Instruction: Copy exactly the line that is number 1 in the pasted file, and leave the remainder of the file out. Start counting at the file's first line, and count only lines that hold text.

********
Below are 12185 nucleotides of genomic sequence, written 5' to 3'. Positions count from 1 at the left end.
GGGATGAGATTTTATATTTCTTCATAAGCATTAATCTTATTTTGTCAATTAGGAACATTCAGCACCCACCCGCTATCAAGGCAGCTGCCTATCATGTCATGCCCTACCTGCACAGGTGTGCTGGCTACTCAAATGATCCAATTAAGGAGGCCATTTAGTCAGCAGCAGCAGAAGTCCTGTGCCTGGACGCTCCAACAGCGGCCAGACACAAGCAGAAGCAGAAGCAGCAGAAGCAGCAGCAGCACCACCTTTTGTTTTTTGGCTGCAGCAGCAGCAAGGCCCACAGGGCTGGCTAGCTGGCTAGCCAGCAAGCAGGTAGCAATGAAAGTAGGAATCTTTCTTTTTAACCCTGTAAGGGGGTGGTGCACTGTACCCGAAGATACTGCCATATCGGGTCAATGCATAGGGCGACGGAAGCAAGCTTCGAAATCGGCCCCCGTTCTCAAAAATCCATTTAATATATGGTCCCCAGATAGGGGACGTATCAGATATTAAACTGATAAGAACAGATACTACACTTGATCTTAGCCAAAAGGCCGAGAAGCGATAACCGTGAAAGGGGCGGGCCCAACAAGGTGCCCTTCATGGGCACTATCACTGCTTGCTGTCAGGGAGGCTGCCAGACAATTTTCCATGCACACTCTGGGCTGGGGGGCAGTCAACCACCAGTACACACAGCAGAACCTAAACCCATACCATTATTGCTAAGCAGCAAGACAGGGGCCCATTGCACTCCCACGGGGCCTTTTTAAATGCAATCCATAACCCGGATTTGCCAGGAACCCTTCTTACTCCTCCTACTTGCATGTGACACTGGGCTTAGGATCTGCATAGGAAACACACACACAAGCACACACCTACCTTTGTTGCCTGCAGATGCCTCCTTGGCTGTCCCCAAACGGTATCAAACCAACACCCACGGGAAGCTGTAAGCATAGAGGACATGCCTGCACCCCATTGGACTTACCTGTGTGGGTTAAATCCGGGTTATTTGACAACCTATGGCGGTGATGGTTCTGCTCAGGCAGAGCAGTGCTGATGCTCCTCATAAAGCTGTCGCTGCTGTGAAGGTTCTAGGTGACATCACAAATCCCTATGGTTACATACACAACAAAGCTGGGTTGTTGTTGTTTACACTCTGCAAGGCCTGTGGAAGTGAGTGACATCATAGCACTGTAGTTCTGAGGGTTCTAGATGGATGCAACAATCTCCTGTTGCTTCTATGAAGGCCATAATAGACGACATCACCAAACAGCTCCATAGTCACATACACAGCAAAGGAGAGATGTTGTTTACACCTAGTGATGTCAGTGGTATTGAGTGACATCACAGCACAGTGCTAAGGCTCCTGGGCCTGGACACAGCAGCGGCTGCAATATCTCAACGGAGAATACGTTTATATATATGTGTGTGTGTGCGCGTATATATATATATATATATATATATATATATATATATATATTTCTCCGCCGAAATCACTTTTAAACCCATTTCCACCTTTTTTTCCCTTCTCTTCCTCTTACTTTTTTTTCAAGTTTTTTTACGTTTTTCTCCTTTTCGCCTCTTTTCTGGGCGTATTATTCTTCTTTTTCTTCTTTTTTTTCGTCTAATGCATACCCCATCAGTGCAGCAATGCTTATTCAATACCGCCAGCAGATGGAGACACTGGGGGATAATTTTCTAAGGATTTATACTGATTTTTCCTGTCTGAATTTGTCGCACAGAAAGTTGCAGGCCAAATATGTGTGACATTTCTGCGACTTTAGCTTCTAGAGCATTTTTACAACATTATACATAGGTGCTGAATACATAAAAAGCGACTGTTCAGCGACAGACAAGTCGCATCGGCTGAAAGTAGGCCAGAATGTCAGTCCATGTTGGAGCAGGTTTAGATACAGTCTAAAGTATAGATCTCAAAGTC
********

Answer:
Below are 12185 nucleotides of genomic sequence, written 5' to 3'. Positions count from 1 at the left end.